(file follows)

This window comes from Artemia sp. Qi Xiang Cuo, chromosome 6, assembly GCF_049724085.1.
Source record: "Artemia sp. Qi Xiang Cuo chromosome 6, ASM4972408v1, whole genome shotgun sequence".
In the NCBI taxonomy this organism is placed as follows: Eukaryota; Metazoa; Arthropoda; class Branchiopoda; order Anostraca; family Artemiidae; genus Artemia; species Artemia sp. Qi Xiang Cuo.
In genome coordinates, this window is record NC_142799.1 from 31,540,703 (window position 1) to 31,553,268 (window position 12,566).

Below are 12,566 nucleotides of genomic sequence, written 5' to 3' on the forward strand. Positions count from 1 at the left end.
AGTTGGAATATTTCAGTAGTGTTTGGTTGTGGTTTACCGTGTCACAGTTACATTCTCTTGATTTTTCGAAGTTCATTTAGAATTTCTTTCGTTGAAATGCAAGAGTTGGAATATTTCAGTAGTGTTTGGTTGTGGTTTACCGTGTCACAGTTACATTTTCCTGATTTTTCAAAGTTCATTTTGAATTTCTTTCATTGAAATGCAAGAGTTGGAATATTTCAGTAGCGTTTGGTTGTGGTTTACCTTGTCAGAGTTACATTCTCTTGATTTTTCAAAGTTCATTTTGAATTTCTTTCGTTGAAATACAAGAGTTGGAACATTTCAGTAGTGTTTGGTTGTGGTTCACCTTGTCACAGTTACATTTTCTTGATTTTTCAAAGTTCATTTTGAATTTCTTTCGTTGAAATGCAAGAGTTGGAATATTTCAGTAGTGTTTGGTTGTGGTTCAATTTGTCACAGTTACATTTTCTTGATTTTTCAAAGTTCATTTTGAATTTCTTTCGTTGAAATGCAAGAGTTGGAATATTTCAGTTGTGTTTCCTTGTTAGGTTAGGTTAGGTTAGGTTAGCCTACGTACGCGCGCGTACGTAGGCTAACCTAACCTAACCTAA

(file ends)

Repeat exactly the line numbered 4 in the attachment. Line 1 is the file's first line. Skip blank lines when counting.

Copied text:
In genome coordinates, this window is record NC_142799.1 from 31,540,703 (window position 1) to 31,553,268 (window position 12,566).